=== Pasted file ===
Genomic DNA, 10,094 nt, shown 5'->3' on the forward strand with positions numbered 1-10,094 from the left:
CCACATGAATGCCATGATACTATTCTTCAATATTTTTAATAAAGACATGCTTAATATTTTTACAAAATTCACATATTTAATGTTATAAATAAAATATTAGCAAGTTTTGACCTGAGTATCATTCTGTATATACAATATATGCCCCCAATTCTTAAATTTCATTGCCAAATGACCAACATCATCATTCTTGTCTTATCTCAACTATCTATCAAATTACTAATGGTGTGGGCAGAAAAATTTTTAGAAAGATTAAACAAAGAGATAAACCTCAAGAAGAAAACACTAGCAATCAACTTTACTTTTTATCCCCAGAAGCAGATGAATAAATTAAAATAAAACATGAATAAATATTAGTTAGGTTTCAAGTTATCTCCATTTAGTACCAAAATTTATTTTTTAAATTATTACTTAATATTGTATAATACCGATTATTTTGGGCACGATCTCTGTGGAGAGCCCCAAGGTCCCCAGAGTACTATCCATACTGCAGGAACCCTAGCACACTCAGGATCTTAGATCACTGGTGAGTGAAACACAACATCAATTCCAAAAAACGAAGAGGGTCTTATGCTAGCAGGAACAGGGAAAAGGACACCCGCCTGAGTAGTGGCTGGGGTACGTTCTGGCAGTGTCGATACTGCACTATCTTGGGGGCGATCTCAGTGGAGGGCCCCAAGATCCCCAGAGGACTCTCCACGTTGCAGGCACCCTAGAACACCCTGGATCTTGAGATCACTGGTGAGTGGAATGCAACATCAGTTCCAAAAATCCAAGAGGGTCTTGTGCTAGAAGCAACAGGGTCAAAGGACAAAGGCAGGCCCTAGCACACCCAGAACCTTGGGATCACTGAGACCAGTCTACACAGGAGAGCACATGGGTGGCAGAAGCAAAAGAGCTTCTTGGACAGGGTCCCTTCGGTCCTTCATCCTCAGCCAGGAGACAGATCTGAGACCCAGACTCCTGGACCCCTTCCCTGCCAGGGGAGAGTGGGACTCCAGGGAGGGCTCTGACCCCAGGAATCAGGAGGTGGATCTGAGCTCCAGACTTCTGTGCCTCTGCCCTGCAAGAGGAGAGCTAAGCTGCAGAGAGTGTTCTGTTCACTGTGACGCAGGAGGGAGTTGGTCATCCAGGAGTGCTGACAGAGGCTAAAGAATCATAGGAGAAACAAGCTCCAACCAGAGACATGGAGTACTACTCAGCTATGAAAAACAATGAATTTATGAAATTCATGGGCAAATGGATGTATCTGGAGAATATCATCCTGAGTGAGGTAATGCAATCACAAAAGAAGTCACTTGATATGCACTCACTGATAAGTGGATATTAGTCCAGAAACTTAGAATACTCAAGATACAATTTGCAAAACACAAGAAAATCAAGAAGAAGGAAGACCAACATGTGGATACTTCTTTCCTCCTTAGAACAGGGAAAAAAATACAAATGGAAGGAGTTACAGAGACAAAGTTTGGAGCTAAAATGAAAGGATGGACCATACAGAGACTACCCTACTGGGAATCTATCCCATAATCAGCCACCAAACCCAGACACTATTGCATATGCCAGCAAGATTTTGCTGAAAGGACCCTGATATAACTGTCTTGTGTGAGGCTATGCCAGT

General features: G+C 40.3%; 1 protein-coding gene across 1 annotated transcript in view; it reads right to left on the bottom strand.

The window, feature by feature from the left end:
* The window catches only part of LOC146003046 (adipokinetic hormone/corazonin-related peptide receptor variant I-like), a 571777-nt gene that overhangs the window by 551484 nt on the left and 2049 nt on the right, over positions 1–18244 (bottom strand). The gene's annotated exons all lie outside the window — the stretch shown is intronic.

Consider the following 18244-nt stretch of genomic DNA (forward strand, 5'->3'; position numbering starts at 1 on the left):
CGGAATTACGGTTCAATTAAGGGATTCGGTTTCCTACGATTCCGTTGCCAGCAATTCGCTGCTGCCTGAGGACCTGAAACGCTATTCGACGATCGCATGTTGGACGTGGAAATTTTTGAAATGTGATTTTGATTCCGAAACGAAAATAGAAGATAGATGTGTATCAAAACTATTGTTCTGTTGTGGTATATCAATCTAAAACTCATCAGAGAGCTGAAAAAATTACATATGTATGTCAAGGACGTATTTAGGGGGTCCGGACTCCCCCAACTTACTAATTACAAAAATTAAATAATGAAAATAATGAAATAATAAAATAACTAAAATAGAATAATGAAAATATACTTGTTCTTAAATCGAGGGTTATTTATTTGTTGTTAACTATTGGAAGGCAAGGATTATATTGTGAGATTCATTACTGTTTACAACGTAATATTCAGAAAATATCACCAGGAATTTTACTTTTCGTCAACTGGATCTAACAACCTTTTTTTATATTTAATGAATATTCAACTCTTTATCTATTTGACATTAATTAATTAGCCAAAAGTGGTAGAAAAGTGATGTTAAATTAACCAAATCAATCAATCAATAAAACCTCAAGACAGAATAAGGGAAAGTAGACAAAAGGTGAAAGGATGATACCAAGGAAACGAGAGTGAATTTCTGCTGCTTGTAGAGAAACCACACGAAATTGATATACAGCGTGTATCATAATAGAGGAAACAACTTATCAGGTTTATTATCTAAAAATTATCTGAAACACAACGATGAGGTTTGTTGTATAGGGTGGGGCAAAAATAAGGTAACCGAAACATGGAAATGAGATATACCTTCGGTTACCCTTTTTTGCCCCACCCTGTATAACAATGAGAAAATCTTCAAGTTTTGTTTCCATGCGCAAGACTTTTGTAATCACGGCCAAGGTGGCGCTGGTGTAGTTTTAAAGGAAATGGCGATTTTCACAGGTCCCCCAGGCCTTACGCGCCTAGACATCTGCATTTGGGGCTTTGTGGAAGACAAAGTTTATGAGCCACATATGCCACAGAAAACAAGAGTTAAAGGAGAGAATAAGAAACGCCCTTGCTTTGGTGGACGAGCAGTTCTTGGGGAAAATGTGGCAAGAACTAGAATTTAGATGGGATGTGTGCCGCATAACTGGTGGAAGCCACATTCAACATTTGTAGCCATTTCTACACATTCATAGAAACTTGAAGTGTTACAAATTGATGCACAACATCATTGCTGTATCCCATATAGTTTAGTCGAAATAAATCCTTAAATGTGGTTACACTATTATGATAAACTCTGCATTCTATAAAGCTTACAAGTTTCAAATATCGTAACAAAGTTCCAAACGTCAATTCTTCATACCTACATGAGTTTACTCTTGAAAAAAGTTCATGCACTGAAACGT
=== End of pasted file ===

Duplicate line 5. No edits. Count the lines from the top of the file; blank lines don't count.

* The window catches only part of LOC146003046 (adipokinetic hormone/corazonin-related peptide receptor variant I-like), a 571777-nt gene that overhangs the window by 551484 nt on the left and 2049 nt on the right, over positions 1–18244 (bottom strand). The gene's annotated exons all lie outside the window — the stretch shown is intronic.